Friday, May 19, 2006

Strickland's numbers rising, while Blackwell is stuck in neutral

From Rasmussen Reports:

Election 2006-Ohio Governor
Three-Poll Rolling Average










"The candidates began the year much closer than they are today with Strickland leading just 44% to 40% in our January survey. Since then, his lead has been in double digits every month. Our last three surveys found the Democrat at 50% or above each time."

The convention wisdom has been that Strickland has been ahead of Blackwell in the polls because of the brutal primary with Jim Petro. However, six months of polling shows Blackwell's support stuck in the mid-30s while Strickland's support has jumped seven points over that period. Blackwell's numbers wouldn't have much of a bruising back in November when most were still thinking about OSU football than a primary election half a year away.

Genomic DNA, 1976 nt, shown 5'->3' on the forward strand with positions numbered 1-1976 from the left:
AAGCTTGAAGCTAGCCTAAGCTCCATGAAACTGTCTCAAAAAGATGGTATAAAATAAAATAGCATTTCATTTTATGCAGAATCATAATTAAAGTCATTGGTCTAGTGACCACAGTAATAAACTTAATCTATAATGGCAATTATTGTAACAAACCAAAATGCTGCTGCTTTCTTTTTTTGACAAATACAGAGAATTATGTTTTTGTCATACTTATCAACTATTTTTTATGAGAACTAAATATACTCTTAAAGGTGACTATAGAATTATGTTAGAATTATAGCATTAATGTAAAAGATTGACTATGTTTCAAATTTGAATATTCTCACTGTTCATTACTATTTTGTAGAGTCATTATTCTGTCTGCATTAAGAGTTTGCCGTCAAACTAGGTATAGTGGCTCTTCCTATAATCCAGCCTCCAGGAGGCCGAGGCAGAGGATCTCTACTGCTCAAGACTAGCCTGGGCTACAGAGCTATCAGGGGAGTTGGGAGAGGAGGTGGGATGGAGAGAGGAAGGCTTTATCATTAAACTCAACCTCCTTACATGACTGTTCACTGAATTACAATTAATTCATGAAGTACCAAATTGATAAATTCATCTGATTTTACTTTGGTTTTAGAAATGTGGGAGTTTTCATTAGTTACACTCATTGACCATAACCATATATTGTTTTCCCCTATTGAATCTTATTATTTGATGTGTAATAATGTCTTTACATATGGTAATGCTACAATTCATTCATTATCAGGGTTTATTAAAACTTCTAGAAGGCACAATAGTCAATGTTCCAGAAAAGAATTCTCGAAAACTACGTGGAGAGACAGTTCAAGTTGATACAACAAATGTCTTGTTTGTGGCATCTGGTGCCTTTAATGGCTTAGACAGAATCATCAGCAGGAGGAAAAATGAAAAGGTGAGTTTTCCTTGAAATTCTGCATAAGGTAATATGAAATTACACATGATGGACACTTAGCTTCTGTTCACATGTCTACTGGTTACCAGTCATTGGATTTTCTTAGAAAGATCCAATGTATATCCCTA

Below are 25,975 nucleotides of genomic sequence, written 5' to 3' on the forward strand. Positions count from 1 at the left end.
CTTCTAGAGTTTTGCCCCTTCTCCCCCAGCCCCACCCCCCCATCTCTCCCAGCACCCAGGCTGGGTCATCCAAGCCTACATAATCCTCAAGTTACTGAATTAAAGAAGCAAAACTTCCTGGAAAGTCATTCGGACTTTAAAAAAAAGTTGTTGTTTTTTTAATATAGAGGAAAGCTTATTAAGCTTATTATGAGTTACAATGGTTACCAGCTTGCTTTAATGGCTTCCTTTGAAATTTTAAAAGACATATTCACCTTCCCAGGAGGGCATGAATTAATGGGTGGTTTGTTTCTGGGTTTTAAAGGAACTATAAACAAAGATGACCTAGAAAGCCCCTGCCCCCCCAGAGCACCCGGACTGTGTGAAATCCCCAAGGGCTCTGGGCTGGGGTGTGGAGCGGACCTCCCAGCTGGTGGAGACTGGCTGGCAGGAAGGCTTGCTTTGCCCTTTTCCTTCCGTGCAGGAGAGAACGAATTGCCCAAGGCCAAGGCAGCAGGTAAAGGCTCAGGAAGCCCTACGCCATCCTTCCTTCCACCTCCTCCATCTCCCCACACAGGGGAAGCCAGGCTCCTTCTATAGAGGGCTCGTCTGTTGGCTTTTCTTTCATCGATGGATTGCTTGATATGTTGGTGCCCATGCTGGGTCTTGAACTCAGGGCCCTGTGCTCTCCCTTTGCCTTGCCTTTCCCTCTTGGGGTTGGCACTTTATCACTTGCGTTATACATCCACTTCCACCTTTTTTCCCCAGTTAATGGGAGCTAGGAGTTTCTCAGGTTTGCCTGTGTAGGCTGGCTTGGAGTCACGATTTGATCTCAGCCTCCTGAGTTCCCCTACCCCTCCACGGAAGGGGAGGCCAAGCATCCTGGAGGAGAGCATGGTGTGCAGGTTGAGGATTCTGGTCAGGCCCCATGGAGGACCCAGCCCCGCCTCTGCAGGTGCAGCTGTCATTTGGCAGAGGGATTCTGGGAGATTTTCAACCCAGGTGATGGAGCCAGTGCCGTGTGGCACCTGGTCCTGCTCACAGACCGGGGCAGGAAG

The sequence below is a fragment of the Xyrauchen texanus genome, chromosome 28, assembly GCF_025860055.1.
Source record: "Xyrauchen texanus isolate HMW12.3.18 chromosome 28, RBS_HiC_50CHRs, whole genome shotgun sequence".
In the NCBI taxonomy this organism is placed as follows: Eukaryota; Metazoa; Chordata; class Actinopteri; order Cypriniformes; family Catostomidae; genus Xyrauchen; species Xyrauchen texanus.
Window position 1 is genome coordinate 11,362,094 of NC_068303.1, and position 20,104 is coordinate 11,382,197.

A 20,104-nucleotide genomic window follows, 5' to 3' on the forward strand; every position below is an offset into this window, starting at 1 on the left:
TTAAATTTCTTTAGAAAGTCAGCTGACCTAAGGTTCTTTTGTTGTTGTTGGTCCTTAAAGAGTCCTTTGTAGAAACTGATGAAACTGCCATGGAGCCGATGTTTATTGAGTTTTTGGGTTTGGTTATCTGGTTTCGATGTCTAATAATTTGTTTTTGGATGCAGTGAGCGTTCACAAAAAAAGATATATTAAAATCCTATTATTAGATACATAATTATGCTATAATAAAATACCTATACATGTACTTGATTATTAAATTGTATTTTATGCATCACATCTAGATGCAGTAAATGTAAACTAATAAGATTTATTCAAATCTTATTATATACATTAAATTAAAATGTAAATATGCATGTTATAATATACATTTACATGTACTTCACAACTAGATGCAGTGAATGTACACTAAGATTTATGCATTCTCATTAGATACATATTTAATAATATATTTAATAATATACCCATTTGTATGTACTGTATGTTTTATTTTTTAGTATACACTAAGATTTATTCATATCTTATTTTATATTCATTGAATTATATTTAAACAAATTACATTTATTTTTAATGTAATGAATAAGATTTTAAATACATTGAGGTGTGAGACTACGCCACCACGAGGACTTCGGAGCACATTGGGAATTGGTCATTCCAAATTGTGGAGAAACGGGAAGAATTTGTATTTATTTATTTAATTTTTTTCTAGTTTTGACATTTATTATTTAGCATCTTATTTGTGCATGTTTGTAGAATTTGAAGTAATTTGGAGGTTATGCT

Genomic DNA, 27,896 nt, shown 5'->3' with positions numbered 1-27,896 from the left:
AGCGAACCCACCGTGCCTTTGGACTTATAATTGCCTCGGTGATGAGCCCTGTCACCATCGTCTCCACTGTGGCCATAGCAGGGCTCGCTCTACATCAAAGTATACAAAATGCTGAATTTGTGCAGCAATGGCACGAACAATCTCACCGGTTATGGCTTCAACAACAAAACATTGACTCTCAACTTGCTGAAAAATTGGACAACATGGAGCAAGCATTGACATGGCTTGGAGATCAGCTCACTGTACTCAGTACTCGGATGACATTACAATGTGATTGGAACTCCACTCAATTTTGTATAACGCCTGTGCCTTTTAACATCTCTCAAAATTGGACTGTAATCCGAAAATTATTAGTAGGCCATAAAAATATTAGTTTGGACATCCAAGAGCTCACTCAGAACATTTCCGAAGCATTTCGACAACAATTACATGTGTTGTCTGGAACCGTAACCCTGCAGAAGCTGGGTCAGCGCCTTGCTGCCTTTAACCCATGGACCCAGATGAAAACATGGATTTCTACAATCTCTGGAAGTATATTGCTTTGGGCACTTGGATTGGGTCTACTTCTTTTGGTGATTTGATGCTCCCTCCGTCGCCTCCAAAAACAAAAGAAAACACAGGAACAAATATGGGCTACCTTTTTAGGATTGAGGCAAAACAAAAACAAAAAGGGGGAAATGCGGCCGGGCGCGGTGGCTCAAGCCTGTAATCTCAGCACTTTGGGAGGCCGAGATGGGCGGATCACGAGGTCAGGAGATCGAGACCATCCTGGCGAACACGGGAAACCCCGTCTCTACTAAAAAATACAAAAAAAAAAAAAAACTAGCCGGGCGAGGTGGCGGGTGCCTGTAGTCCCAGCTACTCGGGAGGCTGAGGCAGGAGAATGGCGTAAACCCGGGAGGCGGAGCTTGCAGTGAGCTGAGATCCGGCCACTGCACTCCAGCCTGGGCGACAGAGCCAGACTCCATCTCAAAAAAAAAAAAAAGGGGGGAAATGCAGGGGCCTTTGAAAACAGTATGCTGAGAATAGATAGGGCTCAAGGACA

But this is just the rolling averages of these months, if you look to some of the month-to-month totals, Strickland's rise in the polls is all the more impressive. In the January poll, Rasmussen showed Strickland-Blackwell at 44-40. That means Blackwell has remained statisically flat while Strickland has seen an eight-point raise.

This is largely due to Strickland's improving of his name recognition over this time. As more voters have gotten to know who Ted Strickland is, the more they have supported him. And that's bad news for Ken Blackwell. After twelve years in state office, there isn't much improvement he can make in his name recognition, and it only gives him more than a third of the vote.

This poll was commissioned the day after the primary, so if Blackwell has gotten any lift from any possible mending within the Republican base it couldn't show in this poll. Conversely, if Blackwell has suffered any backlash from his sudden post-primary reversals on TEL and CAT we don't know that either. Additionally, with a 79% victory, Strickland doesn't have much of a "fence mending" bounce. But as independants start to pay attention to the race (and given the national trend of independents breaking towards Democrats this cycle), Strickland's numbers have a greater likelihood than not of improving.

In the end, the convention wisdom is right about one thing. In order to win, Blackwell is going to have to make a convincing "anti-Strickland" case rather than a "pro-Blackwell" message.

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